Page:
The allegations against Mr. DePerno and eight others — including Daire Rendon, a Republican state representative, and Dar Leaf, the sheriff of Barry County — were detailed in a letter sent on Friday from the deputy attorney general to Ms. Benson, and in a petition from Ms. Nessel’s office requesting the special prosecutor. The Detroit News first reported the letter, and Politico first reported the petition. Reuters first reported Mr. DePerno’s alleged involvement.

[T]he petition identifies several people, like Jim Penrose, a former official at the National Security Agency, who have looked into claims about fraud in Mr. Trump’s loss in 2020 over the past two years, many of them focusing on the use of digital voting machines, like those made by Dominion Voting Systems. Others mentioned in the petition, like Doug Logan, the former chief executive of the tech firm Cyber Ninjas, were involved in different efforts to discredit the election results, like a partisan review of ballots in Arizona.

Local election clerks have been targeted by election deniers in several places across the country. Some have been pressured by right-wing sheriffs to participate in election investigations. One county clerk herself, Tina Peters of Colorado, faces felony charges related to a breach of her election equipment, and local officials in Ohio, Pennsylvania and Georgia have been accused of helping unauthorized people find evidence of tampering in the 2020 election.

Election experts worry that local officials are a possible weak point in the nation’s voting infrastructure, and that “inside jobs” could allow for tampering in future contests or unintentionally expose election infrastructure.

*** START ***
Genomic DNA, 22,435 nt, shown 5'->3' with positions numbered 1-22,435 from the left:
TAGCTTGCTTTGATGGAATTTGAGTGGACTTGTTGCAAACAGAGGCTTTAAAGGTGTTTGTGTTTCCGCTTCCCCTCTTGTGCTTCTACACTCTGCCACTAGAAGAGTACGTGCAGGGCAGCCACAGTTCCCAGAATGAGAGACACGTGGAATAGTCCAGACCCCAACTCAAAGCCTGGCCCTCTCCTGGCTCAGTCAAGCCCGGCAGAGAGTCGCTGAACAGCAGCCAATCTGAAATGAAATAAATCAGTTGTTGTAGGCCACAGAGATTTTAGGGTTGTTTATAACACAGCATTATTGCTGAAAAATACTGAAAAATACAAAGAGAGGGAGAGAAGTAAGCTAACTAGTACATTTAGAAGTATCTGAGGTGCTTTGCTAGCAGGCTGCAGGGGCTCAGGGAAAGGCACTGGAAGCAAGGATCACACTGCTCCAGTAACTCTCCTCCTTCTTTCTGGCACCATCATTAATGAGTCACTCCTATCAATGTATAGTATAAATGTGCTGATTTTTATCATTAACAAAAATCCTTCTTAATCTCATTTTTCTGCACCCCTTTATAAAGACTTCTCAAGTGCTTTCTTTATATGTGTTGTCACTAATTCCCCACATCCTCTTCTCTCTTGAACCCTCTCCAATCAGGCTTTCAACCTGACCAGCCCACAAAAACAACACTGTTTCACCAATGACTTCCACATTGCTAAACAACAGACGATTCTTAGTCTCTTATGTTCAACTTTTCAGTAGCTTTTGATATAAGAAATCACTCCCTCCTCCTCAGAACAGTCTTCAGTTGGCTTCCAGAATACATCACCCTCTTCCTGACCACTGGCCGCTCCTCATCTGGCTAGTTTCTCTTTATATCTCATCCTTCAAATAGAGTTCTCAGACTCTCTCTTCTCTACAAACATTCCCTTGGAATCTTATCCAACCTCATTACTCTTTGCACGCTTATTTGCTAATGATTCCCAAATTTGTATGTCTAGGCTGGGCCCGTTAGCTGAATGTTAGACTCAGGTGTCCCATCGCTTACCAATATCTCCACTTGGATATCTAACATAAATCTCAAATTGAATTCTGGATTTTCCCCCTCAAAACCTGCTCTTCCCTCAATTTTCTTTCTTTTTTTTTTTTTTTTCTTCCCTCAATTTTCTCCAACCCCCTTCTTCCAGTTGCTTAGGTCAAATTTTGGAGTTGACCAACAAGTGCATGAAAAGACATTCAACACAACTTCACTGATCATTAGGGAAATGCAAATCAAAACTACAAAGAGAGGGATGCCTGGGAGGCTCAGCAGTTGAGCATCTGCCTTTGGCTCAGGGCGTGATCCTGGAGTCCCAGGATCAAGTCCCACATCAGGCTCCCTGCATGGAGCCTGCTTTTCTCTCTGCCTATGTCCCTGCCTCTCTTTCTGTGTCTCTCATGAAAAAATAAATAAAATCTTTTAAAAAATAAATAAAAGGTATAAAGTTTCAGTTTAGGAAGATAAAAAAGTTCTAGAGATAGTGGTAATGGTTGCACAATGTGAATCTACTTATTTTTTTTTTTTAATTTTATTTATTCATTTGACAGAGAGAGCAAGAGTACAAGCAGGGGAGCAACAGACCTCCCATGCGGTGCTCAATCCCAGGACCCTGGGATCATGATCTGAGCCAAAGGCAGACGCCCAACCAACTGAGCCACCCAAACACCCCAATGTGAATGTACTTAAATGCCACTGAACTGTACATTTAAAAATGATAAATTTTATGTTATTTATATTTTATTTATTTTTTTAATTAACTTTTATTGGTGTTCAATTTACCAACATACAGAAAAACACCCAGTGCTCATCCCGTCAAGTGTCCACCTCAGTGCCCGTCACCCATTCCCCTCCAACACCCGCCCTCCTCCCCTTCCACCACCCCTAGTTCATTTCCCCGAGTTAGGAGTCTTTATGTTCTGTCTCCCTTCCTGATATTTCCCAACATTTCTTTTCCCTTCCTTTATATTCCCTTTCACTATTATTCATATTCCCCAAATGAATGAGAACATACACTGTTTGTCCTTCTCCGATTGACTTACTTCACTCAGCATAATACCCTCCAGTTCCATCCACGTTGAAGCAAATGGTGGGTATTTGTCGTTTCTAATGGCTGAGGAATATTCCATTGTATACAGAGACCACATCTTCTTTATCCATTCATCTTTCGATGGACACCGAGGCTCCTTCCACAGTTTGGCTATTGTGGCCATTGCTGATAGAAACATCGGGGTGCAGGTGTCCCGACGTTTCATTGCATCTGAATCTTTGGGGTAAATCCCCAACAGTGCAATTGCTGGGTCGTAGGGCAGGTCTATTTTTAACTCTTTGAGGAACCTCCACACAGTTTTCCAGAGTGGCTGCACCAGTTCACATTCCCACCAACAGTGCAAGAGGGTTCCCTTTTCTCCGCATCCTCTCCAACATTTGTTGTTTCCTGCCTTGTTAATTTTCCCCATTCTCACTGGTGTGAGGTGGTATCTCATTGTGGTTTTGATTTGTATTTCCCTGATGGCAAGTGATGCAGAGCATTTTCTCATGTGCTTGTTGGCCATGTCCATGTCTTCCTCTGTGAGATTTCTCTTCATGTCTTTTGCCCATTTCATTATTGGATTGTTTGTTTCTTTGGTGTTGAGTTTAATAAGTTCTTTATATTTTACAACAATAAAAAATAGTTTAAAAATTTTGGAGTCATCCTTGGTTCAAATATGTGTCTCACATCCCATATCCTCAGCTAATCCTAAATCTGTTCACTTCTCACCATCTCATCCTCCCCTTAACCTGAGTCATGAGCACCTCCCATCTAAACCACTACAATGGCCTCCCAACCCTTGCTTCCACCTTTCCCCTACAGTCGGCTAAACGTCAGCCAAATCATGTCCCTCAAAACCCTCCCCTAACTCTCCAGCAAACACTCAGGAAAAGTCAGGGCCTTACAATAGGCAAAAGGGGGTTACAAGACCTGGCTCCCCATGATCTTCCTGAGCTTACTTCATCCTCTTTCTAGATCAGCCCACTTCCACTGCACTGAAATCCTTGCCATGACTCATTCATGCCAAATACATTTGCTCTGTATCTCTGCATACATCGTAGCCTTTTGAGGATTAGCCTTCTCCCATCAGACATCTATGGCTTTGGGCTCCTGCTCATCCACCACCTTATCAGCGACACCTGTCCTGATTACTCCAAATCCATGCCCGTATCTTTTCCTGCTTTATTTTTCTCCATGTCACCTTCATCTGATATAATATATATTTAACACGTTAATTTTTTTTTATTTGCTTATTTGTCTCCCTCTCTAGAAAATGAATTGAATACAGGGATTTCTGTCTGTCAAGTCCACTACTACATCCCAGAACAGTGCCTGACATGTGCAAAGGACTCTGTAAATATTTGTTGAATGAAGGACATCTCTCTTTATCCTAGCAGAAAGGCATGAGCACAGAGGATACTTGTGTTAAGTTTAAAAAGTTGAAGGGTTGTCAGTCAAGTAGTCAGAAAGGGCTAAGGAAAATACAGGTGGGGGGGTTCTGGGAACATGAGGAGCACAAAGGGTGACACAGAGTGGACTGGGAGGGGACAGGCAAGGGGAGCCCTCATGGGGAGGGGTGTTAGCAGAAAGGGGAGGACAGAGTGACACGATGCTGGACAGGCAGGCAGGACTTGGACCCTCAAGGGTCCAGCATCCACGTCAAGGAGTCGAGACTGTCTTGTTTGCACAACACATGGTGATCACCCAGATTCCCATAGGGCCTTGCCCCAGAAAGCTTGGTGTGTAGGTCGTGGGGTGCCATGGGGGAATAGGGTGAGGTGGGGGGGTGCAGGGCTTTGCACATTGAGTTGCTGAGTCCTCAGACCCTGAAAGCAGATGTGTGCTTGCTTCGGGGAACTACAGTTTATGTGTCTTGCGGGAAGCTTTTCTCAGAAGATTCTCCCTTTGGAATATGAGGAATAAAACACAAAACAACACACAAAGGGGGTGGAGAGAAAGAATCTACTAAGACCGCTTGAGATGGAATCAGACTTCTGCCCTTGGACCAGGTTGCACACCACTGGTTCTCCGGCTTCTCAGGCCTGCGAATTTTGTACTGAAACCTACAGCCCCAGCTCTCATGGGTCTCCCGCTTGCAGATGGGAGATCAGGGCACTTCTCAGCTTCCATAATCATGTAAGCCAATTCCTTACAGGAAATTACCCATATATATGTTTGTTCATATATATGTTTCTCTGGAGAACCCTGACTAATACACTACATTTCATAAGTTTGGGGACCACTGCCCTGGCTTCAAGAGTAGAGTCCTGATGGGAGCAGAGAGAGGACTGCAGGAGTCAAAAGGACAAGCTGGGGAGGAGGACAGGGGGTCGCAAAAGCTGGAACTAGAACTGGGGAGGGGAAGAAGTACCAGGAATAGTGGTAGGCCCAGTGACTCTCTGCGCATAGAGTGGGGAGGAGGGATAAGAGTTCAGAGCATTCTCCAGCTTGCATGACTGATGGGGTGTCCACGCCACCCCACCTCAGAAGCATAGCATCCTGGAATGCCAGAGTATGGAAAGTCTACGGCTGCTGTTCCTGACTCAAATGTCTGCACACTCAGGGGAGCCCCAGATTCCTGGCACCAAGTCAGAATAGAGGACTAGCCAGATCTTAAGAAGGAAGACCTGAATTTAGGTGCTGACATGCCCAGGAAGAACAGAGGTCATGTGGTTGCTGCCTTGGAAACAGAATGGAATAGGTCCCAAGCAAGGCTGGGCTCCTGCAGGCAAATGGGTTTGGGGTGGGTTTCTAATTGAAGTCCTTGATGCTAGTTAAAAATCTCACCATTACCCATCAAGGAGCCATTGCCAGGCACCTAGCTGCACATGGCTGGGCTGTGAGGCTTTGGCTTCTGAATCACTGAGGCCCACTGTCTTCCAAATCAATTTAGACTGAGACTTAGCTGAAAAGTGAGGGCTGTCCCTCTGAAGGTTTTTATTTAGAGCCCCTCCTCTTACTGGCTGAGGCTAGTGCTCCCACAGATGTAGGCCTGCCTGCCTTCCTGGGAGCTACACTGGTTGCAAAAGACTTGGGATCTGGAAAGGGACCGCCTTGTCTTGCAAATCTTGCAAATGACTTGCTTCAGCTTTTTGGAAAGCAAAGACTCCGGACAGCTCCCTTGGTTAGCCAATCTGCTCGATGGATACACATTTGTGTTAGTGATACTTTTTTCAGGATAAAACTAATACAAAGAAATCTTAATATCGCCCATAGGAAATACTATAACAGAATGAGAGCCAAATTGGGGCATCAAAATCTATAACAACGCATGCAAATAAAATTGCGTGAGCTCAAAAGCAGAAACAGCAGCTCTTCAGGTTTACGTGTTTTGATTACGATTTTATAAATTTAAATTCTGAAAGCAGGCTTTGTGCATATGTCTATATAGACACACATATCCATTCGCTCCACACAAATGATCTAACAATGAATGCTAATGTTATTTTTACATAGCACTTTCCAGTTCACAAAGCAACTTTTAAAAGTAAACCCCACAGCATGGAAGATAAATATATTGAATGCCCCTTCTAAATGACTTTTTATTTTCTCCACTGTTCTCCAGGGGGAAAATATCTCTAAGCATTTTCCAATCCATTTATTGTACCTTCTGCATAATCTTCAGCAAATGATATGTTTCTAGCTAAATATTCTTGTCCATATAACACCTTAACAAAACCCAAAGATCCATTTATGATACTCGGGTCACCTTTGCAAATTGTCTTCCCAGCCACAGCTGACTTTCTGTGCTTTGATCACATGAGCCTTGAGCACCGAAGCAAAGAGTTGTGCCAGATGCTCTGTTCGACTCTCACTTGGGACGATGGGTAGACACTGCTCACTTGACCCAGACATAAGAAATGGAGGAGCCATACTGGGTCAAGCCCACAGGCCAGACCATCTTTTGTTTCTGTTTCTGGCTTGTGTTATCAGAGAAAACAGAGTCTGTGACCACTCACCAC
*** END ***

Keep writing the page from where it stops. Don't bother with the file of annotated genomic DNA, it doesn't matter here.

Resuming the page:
“It raises alarms,” said Harri Hursti, an election security expert who was in Georgia during the 2020 election. “Contamination is a real threat, and it doesn’t take a bad actor. It’s also just an unskilled actor.”

What appeared at first glance to be isolated incidents by bad actors motivated by partisan loyalty to breach the security of election equipment on behalf of the Trump campaign –  a crime –  was actually a multi-state coordinated conspiracy to breach the security of election equipment by the Trump campaign – yet another criminal conspiracy by the Trump campaign.

The Washington Post reports, Trump-allied lawyers pursued voting machine data in multiple states, records reveal:

A team of computer “experts” directed by lawyers allied with President Donald Trump copied sensitive data from election systems in Georgia as part of a secretive, multistate effort to access voting equipment that was broader, more organized and more successful than previously reported, according to emails and other records obtained by The Washington Post.

As they worked to overturn Trump’s 2020 election defeat, the lawyers asked a forensic data firm to access county election systems in at least three battleground states, according to the documents and interviews. The firm charged an upfront retainer fee for each job, which in one case was $26,000.